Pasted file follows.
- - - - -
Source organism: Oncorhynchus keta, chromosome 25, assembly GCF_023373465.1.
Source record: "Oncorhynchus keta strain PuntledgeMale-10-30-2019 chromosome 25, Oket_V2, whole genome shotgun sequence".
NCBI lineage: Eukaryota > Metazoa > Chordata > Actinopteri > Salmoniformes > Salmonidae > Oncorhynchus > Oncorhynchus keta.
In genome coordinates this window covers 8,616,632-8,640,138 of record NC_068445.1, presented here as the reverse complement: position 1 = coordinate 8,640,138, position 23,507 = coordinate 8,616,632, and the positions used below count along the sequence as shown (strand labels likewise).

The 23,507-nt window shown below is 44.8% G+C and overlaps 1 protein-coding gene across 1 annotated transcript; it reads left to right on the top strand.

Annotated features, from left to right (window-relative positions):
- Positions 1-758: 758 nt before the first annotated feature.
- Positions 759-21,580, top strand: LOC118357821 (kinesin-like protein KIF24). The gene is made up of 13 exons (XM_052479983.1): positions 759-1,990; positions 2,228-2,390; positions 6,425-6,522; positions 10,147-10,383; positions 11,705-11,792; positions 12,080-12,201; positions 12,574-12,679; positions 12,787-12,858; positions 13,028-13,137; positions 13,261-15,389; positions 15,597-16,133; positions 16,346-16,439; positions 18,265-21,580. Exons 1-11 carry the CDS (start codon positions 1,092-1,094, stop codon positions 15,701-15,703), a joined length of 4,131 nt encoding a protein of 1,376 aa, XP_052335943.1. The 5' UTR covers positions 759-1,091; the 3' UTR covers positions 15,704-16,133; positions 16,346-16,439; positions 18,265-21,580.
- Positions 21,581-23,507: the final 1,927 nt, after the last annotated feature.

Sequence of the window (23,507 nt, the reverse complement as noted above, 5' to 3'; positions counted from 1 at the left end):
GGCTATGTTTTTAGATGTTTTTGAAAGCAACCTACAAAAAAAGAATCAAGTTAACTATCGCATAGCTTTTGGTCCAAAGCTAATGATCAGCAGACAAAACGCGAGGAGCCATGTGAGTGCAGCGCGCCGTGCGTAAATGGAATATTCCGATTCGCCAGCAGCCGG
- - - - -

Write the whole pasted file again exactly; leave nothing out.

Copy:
Source organism: Oncorhynchus keta, chromosome 25, assembly GCF_023373465.1.
Source record: "Oncorhynchus keta strain PuntledgeMale-10-30-2019 chromosome 25, Oket_V2, whole genome shotgun sequence".
NCBI lineage: Eukaryota > Metazoa > Chordata > Actinopteri > Salmoniformes > Salmonidae > Oncorhynchus > Oncorhynchus keta.
In genome coordinates this window covers 8,616,632-8,640,138 of record NC_068445.1, presented here as the reverse complement: position 1 = coordinate 8,640,138, position 23,507 = coordinate 8,616,632, and the positions used below count along the sequence as shown (strand labels likewise).

The 23,507-nt window shown below is 44.8% G+C and overlaps 1 protein-coding gene across 1 annotated transcript; it reads left to right on the top strand.

Annotated features, from left to right (window-relative positions):
- Positions 1-758: 758 nt before the first annotated feature.
- Positions 759-21,580, top strand: LOC118357821 (kinesin-like protein KIF24). The gene is made up of 13 exons (XM_052479983.1): positions 759-1,990; positions 2,228-2,390; positions 6,425-6,522; positions 10,147-10,383; positions 11,705-11,792; positions 12,080-12,201; positions 12,574-12,679; positions 12,787-12,858; positions 13,028-13,137; positions 13,261-15,389; positions 15,597-16,133; positions 16,346-16,439; positions 18,265-21,580. Exons 1-11 carry the CDS (start codon positions 1,092-1,094, stop codon positions 15,701-15,703), a joined length of 4,131 nt encoding a protein of 1,376 aa, XP_052335943.1. The 5' UTR covers positions 759-1,091; the 3' UTR covers positions 15,704-16,133; positions 16,346-16,439; positions 18,265-21,580.
- Positions 21,581-23,507: the final 1,927 nt, after the last annotated feature.

Sequence of the window (23,507 nt, the reverse complement as noted above, 5' to 3'; positions counted from 1 at the left end):
GGCTATGTTTTTAGATGTTTTTGAAAGCAACCTACAAAAAAAGAATCAAGTTAACTATCGCATAGCTTTTGGTCCAAAGCTAATGATCAGCAGACAAAACGCGAGGAGCCATGTGAGTGCAGCGCGCCGTGCGTAAATGGAATATTCCGATTCGCCAGCAGCCGG